FDA Loophole May Be Allowing Unsafe Chemicals In Your Food
SAN FRANCISCO (KCBS)— A loophole in the Food and Drug Administration’s (FDA) regulations may be allowing unsafe chemicals in your food, according to the findings of one environmental organization.
The 1958 law allows some ingredients in foods to be considered “generally recognized as safe”, or GRAS. It was intended for ingredients like vinegar and oil, but over the years, companies have used the law for new chemicals.
The Natural Resources Defense Council (NRDC) looked at some of the chemicals that FDA reviewers expressed concerns about.
The companies determine what’s safe and can submit findings to the FDA for review, but it’s voluntary. They don’t require any approval by the FDA.
Maricel Maffini said one of those chemicals is ECGC, which is found in nutrition bars, carbonated drinks, bottled water and tea.
“FDA’s reviewers were very concerned about this particular chemical having an association with fetal leukemia,” she said.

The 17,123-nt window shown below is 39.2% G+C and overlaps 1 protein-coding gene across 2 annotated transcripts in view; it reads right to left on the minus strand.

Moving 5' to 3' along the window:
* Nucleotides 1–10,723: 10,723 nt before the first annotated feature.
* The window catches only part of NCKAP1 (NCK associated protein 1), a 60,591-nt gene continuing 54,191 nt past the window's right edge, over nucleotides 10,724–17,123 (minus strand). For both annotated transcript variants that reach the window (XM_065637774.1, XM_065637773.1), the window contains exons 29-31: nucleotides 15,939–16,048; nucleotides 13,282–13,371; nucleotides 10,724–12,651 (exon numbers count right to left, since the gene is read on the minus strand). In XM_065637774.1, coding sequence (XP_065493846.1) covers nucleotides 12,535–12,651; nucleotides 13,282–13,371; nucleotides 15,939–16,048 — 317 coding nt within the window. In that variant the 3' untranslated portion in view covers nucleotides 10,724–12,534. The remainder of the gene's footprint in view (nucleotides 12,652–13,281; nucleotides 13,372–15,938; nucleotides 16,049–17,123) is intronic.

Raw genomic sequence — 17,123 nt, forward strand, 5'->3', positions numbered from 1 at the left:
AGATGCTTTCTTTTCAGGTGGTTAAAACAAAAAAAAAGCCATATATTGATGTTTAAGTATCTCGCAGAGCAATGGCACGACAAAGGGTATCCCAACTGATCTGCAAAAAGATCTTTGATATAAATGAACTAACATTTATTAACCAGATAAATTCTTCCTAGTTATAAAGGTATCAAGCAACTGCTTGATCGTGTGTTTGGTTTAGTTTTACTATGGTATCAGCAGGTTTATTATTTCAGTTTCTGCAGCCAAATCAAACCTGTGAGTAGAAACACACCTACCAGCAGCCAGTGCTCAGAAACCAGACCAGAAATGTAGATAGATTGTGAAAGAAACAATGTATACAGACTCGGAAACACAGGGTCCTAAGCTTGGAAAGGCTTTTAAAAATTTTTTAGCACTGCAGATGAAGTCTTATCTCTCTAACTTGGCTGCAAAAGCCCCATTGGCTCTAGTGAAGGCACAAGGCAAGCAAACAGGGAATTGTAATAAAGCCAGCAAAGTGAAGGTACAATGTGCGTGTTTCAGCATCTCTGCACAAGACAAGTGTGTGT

The company also didn’t address changes in organs during animal testing including the thyroid and liver.
Another chemical that concerns the FDA is theobromine, which is used in bread, cereal, chewing gum and smoothies, because it caused delayed bone formation and testicular degeneration in lab animals.
The concern is that it could wind up in baby food.
Through a Freedom of Information Act (FOIA) request, the NRDC found 275 chemicals used by 56 companies that appear to be marketed as GRAS.
The organization said it’s time for Congress to change the law so that the FDA has oversight and this GRAS program is no longer voluntary.